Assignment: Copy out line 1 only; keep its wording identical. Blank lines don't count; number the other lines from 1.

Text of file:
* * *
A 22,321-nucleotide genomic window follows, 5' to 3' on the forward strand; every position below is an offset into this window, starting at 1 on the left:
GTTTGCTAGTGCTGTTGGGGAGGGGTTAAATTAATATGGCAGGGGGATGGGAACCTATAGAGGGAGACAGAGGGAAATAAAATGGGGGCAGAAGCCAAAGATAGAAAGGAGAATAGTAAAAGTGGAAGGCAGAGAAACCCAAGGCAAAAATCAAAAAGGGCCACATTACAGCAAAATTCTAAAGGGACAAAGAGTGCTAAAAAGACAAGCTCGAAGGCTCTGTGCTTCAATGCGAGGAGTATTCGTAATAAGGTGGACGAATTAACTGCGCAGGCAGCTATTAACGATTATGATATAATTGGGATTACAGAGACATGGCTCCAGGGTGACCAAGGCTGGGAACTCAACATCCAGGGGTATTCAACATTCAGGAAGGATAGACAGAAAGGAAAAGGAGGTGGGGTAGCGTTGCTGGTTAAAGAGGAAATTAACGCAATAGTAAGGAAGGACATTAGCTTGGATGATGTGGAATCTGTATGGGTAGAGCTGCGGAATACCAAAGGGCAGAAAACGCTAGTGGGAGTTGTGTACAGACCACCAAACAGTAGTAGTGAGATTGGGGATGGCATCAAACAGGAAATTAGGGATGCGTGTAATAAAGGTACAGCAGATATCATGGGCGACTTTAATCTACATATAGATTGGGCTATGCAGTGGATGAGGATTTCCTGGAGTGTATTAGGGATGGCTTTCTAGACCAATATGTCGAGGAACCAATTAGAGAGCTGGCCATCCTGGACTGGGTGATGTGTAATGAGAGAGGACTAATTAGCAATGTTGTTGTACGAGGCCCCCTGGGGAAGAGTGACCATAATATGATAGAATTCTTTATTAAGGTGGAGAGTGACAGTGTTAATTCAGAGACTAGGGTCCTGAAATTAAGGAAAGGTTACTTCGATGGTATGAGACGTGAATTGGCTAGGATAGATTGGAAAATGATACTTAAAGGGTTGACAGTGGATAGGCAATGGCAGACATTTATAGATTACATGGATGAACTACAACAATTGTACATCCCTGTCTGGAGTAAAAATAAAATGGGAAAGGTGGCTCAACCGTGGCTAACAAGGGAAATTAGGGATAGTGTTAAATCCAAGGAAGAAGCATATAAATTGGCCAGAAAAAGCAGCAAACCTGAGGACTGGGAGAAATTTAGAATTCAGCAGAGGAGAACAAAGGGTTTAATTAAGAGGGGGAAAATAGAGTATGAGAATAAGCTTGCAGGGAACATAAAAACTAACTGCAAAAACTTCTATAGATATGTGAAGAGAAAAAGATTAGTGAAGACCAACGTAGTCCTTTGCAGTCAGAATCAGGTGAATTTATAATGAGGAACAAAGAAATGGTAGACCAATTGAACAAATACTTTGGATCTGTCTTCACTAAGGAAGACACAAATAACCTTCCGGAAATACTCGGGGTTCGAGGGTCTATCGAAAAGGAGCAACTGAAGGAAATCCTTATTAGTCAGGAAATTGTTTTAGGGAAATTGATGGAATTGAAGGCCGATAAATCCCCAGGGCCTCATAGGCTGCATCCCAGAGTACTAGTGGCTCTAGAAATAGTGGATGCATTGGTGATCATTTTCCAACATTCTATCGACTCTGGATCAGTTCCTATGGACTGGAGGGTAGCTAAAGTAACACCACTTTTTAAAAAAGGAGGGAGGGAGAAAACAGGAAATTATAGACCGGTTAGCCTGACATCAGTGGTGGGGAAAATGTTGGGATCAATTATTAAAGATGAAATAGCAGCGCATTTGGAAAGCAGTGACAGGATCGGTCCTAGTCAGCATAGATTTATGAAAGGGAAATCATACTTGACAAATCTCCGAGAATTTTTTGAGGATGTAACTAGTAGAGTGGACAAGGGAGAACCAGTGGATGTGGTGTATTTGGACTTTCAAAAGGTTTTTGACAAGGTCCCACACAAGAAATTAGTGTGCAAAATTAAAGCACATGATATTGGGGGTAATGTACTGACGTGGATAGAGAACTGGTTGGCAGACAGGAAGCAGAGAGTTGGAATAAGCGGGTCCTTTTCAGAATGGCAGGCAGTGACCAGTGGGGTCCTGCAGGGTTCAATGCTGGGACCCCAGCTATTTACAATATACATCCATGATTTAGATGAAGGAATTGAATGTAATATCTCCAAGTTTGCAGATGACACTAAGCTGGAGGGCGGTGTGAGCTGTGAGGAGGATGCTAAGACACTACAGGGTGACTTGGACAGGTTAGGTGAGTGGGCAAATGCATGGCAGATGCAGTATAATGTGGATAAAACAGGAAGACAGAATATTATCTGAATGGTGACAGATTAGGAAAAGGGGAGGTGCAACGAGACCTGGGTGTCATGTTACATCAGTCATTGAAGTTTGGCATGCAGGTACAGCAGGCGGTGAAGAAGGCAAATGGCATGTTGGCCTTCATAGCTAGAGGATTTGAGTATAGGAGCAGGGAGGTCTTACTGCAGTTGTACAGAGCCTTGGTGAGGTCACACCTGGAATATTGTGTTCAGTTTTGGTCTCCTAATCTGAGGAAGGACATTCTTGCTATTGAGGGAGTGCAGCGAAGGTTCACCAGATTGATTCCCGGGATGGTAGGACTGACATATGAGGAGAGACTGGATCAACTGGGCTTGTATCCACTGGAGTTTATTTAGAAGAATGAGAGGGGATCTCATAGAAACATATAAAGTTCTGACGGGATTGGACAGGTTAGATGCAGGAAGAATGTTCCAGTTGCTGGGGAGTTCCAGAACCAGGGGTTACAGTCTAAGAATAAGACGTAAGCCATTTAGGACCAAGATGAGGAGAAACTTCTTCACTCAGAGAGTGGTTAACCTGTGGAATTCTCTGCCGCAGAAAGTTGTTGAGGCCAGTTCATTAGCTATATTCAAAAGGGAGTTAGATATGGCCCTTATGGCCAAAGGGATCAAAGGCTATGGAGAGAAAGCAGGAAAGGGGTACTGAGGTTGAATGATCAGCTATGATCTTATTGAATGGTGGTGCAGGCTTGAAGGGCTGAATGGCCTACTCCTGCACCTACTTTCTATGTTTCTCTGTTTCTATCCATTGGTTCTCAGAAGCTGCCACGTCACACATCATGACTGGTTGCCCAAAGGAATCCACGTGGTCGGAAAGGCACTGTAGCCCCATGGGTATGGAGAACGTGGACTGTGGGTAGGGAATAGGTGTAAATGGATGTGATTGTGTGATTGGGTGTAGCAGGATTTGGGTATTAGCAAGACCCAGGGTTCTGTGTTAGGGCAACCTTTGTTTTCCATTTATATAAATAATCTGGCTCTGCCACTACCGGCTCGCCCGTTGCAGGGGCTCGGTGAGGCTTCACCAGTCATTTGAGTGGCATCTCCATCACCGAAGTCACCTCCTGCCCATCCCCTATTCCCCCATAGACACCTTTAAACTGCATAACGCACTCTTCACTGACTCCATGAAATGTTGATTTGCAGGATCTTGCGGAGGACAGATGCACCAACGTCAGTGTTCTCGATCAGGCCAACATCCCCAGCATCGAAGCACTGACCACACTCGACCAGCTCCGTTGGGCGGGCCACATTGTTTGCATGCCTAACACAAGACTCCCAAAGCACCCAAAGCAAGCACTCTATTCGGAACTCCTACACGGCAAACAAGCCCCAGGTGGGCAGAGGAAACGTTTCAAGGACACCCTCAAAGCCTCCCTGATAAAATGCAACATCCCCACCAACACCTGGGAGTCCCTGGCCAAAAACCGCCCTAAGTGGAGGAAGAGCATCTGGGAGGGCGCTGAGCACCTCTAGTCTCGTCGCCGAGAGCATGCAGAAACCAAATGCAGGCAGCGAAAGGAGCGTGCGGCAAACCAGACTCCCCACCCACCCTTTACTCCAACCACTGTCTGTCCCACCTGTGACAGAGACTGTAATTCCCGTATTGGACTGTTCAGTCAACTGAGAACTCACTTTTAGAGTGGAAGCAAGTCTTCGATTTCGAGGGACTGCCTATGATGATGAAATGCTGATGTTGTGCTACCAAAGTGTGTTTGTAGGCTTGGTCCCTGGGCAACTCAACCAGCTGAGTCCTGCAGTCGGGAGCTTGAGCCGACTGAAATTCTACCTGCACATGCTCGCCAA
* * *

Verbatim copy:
A 22,321-nucleotide genomic window follows, 5' to 3' on the forward strand; every position below is an offset into this window, starting at 1 on the left: